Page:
The third level of exclusion is not a structural feature of SF or literature in general, but a contextual characteristic of the SF genre in the 20th century. The bloom of SF started in the 1930's in pulp magazines targeting a teenaged audience. The genre's modest beginning in American popular culture, in addition to certain stylistic characteristics[10] led to it being perceived by theoreticians and cultural critics as an inferior genre. The summary of Suvin's essay, for example, clarifies that his intention is to protest against this perception, and situate SF as equal, if not superior, to any other major literary genre.[11]

This exclusion of SF from the company of literary genres considered to be of high quality, and from the canon of literary works, generates a sense of insult for some of the genre's authors and researchers. But I claim that it is precisely this exclusion which acts as the third element providing the genre with its power. Literature that is received with high praise and appreciation gains many privileges, but will find it difficult to pose a critical statement regarding the same elites and society in which it appears. SF, because of it being received and perceived as an inferior genre, as teenage pulp, allows the posing of statements strongly critical towards the reality in which it is written/read.

In 53' American McCarthyism had already passed its peak, but it is still difficult to imagine a historical novel published and largely successful in this year, presenting blatant socialist ideology – but Frederick Pohl and C.M. Kornbluth's "Space Merchants" did exactly that. The 60's brought sexual liberation and a gender revolution to the United States, but it is likely that the sexual and gender contents present in Robert Heinlein's "Time Enough for Love" (73') or "Friday" (82') would have been perceived as highly controversial had they been published in a more highly praised genre.

Thus, we see that the SF genre's ability to generate critical statements and discussion is based on three level of, largely voluntary, exclusion. First, the basic exclusion of any piece of fiction from reality – i.e. bounding into space and time distinct from the actual reality; Second, the cognitive estrangement, which is SF's defining feature and generates the affinity between it and a critical perception of the socio-cultural reality; Third, the historical circumstances of SF, i.e. its being considered an inferior genre, which allow it to go beyond the norms of its time and to present socio-cultural subversion.

[1] William Shakespeare, Hamlet, Prince of Denmark, New York, NY: Cambridge University Press, 1985, Act 3, Scene 2, p. 153.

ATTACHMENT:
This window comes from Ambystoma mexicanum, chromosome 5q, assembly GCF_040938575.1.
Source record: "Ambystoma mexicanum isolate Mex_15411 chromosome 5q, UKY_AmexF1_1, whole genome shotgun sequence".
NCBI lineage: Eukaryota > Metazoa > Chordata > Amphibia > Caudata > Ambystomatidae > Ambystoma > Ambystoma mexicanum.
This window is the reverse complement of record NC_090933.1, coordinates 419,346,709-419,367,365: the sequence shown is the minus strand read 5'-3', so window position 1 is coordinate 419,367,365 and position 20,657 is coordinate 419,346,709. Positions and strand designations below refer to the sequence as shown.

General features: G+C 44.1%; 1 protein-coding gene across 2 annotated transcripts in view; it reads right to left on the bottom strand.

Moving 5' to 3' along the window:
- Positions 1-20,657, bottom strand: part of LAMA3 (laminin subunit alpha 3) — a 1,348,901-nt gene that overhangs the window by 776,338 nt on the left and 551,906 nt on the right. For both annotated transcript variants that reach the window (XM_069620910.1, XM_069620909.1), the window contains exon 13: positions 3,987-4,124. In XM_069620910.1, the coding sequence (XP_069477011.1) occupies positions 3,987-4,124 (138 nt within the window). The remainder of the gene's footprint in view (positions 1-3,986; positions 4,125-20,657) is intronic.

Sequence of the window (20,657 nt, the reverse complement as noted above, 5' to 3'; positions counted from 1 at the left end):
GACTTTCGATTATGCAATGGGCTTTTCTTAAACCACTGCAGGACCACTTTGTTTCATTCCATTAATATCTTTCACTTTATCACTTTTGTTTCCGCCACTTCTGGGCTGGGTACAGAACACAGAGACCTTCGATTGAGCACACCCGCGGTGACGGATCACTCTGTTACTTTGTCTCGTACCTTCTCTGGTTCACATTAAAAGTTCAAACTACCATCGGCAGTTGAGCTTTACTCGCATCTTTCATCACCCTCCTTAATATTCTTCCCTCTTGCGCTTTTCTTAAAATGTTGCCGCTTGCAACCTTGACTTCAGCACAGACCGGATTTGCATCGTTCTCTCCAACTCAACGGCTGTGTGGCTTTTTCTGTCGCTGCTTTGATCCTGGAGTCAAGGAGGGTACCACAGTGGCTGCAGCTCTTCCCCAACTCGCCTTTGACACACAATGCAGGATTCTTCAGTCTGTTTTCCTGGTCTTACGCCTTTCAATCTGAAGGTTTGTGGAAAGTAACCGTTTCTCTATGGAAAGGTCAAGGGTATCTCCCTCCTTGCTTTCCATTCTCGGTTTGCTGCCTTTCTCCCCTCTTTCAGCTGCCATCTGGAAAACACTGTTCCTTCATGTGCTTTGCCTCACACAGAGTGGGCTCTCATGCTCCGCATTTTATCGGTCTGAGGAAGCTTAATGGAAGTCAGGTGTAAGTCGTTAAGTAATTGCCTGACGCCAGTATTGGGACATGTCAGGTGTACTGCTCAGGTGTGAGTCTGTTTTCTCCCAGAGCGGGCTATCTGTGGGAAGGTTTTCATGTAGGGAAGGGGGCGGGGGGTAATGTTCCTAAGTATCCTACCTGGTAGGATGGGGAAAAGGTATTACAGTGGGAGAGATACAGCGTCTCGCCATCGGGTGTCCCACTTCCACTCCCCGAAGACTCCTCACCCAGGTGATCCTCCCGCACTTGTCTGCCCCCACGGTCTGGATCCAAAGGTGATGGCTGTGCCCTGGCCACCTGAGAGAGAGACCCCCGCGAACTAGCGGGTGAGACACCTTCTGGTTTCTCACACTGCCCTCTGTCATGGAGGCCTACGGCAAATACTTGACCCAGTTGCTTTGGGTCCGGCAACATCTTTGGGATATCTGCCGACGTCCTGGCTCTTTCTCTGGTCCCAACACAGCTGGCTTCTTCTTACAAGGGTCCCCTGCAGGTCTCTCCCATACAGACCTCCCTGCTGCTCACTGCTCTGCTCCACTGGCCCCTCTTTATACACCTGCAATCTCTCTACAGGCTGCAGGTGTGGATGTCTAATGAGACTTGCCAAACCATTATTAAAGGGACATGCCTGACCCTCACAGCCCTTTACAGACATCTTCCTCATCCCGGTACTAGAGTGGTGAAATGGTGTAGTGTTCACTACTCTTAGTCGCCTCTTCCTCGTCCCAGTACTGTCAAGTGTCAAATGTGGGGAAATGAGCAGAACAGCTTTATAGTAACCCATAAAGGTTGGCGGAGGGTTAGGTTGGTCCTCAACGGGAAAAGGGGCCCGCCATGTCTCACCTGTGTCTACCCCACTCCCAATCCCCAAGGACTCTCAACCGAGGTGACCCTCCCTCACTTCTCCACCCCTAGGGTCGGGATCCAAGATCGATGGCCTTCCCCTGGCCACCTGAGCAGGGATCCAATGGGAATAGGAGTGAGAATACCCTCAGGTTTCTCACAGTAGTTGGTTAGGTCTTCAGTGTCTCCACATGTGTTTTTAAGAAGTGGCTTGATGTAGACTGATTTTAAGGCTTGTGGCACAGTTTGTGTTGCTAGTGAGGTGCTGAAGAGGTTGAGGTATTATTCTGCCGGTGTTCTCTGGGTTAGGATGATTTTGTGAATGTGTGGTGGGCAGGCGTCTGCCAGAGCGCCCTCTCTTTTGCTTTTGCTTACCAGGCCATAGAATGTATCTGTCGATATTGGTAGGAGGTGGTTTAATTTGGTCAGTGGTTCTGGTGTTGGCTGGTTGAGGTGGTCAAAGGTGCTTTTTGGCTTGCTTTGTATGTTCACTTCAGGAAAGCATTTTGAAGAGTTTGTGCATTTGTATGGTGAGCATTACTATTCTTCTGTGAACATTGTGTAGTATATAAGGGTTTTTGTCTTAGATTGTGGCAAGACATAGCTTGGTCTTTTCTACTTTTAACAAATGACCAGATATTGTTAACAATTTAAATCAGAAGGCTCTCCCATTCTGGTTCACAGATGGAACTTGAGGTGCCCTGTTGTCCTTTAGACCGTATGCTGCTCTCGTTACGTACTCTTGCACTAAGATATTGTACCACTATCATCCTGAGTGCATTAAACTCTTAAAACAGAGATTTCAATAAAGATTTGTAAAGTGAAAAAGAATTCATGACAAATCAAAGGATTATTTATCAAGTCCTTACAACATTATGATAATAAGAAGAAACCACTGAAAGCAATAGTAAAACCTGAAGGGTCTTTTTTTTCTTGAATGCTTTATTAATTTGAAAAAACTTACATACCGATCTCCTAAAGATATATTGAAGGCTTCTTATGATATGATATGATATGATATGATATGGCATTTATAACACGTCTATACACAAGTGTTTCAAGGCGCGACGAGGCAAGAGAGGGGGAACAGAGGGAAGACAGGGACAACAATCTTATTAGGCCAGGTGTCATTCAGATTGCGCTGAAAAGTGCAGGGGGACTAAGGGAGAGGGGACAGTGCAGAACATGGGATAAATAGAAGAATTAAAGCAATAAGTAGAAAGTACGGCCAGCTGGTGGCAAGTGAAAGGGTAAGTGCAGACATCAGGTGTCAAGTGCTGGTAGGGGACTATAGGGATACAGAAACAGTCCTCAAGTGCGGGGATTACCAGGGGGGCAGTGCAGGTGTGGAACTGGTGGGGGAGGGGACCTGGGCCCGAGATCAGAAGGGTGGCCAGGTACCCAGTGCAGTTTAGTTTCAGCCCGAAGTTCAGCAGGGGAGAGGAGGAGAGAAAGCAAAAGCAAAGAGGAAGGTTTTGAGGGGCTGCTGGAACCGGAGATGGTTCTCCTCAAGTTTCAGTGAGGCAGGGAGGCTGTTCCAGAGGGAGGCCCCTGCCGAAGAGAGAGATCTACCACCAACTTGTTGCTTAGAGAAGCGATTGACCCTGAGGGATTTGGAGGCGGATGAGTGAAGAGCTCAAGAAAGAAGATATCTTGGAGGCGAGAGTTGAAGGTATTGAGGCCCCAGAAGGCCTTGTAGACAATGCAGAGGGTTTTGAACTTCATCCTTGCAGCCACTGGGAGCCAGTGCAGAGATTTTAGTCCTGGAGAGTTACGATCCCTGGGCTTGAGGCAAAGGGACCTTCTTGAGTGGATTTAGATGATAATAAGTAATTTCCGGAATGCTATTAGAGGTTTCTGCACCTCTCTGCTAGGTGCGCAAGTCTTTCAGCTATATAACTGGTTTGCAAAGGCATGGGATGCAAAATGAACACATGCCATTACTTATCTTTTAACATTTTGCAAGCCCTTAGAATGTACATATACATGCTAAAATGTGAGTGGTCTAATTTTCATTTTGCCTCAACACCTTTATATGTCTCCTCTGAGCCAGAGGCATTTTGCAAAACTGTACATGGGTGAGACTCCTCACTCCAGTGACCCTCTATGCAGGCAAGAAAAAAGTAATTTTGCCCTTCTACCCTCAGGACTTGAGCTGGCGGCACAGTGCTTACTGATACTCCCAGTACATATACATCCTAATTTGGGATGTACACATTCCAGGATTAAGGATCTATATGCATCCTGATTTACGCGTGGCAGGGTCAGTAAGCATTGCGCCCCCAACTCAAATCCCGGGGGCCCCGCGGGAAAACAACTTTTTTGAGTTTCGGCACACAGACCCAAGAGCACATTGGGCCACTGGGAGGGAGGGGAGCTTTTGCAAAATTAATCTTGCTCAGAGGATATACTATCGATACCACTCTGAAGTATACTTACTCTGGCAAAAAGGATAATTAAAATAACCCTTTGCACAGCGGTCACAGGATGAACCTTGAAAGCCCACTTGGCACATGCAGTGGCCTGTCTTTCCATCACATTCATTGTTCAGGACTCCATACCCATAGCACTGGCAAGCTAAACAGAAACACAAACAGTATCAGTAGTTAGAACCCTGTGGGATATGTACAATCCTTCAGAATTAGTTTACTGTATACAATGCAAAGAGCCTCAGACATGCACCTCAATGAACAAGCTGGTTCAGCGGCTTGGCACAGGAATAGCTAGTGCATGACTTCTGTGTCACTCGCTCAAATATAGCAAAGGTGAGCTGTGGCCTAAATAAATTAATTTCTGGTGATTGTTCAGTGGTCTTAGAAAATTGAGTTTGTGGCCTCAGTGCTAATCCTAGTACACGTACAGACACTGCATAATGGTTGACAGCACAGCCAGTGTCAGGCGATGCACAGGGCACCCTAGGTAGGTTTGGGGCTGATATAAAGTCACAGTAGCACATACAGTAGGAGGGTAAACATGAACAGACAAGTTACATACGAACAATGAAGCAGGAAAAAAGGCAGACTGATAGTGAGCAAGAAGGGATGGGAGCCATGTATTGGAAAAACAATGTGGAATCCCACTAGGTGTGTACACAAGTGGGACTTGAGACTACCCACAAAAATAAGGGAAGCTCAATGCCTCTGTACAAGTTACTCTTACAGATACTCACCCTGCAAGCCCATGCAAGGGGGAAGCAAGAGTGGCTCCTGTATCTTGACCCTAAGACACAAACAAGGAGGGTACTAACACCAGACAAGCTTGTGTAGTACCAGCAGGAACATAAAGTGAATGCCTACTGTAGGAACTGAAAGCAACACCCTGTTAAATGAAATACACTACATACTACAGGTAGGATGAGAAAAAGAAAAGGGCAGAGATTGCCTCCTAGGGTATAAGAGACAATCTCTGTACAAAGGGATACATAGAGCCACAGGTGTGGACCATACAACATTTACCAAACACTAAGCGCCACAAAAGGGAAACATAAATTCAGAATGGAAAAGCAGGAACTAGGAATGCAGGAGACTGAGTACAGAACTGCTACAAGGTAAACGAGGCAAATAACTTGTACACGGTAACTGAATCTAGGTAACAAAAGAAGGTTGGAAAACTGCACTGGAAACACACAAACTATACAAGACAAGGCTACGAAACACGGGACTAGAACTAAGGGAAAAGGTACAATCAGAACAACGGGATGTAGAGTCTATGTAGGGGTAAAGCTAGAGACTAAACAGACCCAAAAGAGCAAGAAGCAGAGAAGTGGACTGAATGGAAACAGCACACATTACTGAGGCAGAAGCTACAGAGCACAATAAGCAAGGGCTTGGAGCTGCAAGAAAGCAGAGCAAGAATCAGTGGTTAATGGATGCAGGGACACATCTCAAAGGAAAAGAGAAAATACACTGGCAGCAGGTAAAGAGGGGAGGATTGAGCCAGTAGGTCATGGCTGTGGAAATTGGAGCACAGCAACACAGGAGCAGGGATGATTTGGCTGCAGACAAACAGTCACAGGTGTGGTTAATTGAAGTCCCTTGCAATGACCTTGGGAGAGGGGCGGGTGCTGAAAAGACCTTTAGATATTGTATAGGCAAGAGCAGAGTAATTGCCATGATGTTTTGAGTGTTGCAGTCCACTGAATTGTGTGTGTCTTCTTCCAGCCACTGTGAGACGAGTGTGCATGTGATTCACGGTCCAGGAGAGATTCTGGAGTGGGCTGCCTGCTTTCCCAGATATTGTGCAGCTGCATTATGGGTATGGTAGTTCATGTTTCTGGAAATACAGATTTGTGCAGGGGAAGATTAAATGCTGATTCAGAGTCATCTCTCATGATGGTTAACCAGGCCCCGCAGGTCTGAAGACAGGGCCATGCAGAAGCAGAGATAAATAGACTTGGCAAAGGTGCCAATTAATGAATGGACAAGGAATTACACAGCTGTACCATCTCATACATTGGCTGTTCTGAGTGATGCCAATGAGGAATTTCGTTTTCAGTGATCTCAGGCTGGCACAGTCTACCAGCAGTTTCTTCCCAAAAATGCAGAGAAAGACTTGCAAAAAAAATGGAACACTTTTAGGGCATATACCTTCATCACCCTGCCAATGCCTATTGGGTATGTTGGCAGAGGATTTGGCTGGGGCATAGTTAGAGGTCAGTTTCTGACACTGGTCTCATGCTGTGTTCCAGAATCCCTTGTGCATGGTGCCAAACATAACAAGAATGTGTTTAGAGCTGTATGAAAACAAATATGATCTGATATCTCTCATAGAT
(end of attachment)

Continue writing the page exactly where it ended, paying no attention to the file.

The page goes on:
[2] T.A.Z.: The Temporary Autonomous Zone, Ontological Anarchy, Poetic Terrorism, Autonomedia, 2003.

[3] Similarly, in his essay of Greek religion, Paul Veyne discusses how a person 'believes' the events contained by a novel only as long as he is immersed in the novel's reality, and returns to his general reality as soon as he puts the book aside. See: Paul Veyne, Did the Greeks Believe in Their Myths: An Essay on the Constitutive Imagination (translated by Paula Wissing), Chicago, IL: University of Chicago Press, 1988, p. 22.

[4] Darko Suvin, "On the Poetics of the Science Fiction Genre", College English, Vol. 34, No. 3, 1972, pp. 372-382.

[5] A critical view of historiography, such as that promoted by Hayden White, will claim that this gap is always present in historical writing, as the historian is never able to grasp the actual historical event, but only provide an interpretation based on surviving evidence. See, for example: Hayden White, Metahistory: The Historical Imagination in Nineteenth-Century Europe, Baltimore, MD: Johns Hopkins University Press, 1975.

[6] See, for example, the Narnia series (by C.S. Lewis) or His Dark Materials trilogy (by Philip Pullman), two series of fantasy novels which make use of the estrangement-gap and describe passing between 'our reality' and a fantastic reality  via a magic-portal; C. S. Lewis, The Chronicles of Narnia, New York: HarperCollins, 2001; Philip Pullman, His Dark Materials Omnibus, New York: Random House Children's Books, 2012.

[7] A classic example for such a novel is Philip K. Dick's "The Man in the High Castle" from 62', which describes the resulting reality in 60', following Nazi Germany's victory in WW2; Philip K. Dick, The Man in the High Castle, Boston, MA: Houghton Mifflin Harcourt, 2012.

[8] For example, Robert Heinlein's The Moon is a Harsh Mistress describes a rebellion of Earth's colonies on the moon, and the colonies' attempt at establishing political and economic independence – a future paraphrase of the American colonies' rebellion; Robert A. Heinlein, The Moon Is a Harsh Mistress, New York, NY: Tom Doherty Associates, 1997.

[9] Carl Freedman, Critical Theory and Science Fiction, Middletown, CT: Wesleyan University Press, 2000.

[10] Freedman, for example, discusses how a "technical language" separates SF from "high literature". See: Carl Freedman, Critical Theory and Science Fiction, Middletown, CT: Wesleyan University Press, 2000, pp. 33-43.

[11] Darko Suvin, "On the Poetics of the Science Fiction Genre", College English, Vol. 34, No. 3, 1972, p. 380.

Jonathan Liraz completed his B.A. studies in History and Sociology in Tel Aviv University, and is a graduate student in Tel Aviv University's department of History. His thesis will discuss the conceptions and discussions of historiography present in American science fiction literature following the Second World War.